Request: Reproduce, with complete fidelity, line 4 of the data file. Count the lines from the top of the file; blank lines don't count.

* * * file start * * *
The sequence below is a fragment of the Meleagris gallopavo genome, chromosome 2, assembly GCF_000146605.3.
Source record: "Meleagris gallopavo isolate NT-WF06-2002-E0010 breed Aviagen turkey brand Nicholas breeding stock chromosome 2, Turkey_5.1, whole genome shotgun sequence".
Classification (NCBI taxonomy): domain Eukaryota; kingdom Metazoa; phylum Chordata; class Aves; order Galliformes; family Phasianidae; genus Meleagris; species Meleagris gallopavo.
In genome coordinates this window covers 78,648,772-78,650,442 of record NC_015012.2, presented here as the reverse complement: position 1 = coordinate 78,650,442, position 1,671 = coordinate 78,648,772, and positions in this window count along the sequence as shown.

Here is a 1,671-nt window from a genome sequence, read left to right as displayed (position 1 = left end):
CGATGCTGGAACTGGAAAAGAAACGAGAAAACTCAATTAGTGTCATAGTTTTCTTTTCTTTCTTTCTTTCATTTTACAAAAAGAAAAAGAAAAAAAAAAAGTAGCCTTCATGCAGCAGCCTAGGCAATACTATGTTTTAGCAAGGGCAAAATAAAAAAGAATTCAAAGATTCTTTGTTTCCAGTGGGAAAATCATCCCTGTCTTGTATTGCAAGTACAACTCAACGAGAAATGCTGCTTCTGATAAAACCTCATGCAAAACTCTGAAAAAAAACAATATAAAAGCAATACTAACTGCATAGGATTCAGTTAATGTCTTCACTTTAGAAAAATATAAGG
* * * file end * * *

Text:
In genome coordinates this window covers 78,648,772-78,650,442 of record NC_015012.2, presented here as the reverse complement: position 1 = coordinate 78,650,442, position 1,671 = coordinate 78,648,772, and positions in this window count along the sequence as shown.